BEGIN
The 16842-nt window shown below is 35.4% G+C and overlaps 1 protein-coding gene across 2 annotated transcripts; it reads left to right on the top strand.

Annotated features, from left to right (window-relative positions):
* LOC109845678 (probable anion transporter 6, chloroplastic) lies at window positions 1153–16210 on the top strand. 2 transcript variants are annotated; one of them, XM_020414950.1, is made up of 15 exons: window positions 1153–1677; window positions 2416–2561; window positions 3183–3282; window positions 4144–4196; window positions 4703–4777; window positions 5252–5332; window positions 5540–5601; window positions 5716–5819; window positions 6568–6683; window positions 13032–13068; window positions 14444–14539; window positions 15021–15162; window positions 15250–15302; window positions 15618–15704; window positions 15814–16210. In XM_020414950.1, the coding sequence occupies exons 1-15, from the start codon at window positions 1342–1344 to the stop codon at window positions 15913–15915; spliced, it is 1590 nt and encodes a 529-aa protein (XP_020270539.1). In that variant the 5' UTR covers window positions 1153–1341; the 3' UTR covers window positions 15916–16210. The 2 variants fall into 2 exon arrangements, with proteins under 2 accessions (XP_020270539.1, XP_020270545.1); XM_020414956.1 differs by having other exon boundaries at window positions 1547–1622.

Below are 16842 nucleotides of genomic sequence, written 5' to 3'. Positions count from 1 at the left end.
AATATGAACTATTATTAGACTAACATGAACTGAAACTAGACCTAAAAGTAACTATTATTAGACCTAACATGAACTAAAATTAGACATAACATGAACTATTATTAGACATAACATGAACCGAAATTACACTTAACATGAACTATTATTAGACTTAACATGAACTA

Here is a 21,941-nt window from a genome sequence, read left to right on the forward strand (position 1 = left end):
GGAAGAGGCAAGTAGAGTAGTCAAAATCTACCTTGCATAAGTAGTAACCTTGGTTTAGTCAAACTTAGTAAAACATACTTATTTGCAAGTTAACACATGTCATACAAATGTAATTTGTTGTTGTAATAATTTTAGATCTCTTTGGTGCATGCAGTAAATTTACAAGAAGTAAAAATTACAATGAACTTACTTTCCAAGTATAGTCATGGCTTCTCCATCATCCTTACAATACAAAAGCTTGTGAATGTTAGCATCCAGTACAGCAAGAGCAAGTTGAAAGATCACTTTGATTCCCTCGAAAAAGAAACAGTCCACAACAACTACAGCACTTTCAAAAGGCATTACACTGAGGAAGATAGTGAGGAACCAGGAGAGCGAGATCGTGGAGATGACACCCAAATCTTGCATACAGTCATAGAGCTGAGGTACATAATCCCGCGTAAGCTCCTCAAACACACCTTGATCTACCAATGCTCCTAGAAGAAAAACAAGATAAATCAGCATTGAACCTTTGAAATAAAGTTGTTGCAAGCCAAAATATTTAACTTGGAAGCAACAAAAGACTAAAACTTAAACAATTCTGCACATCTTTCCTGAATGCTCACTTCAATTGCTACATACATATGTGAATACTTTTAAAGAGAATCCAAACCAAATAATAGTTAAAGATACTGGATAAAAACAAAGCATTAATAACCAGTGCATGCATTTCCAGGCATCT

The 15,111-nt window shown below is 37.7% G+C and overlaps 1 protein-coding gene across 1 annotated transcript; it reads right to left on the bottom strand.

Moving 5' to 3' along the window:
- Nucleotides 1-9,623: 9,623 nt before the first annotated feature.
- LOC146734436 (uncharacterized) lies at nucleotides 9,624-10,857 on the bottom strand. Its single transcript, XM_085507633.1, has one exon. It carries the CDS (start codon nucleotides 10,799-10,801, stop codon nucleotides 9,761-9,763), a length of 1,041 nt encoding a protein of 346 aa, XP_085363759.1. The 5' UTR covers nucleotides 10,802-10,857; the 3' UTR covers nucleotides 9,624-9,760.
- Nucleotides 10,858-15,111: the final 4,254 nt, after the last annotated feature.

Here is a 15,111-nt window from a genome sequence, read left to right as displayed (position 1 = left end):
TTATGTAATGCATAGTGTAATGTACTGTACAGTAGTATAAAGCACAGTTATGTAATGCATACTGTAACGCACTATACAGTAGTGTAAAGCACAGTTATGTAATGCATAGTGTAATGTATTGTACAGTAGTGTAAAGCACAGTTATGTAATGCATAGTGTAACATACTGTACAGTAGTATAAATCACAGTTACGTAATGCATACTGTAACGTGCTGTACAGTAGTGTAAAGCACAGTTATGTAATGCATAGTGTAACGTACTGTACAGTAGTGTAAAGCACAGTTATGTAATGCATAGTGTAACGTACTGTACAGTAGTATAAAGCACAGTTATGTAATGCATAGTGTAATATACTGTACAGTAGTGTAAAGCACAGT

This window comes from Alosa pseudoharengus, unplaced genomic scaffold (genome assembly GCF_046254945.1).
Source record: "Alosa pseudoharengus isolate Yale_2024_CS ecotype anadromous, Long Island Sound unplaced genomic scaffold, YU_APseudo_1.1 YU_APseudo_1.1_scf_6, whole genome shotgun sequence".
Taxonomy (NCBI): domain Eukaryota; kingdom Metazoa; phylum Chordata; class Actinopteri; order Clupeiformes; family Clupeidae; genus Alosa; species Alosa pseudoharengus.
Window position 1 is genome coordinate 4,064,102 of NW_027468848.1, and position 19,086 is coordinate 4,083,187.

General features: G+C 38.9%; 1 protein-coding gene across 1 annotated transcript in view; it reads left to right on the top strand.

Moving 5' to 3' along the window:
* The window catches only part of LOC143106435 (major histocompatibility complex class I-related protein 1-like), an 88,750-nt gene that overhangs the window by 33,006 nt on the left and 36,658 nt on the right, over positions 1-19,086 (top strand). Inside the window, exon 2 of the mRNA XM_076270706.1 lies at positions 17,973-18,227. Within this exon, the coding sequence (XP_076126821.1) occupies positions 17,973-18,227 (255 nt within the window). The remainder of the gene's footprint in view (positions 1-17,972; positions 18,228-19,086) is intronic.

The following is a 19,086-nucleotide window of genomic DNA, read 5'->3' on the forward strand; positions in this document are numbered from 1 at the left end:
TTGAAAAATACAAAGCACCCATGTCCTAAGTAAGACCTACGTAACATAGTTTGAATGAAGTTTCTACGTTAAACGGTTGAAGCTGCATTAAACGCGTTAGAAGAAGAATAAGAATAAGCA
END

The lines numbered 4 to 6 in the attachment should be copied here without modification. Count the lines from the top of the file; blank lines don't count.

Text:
Below are 16842 nucleotides of genomic sequence, written 5' to 3'. Positions count from 1 at the left end.
AATATGAACTATTATTAGACTAACATGAACTGAAACTAGACCTAAAAGTAACTATTATTAGACCTAACATGAACTAAAATTAGACATAACATGAACTATTATTAGACATAACATGAACCGAAATTACACTTAACATGAACTATTATTAGACTTAACATGAACTA

Here is a 21,941-nt window from a genome sequence, read left to right on the forward strand (position 1 = left end):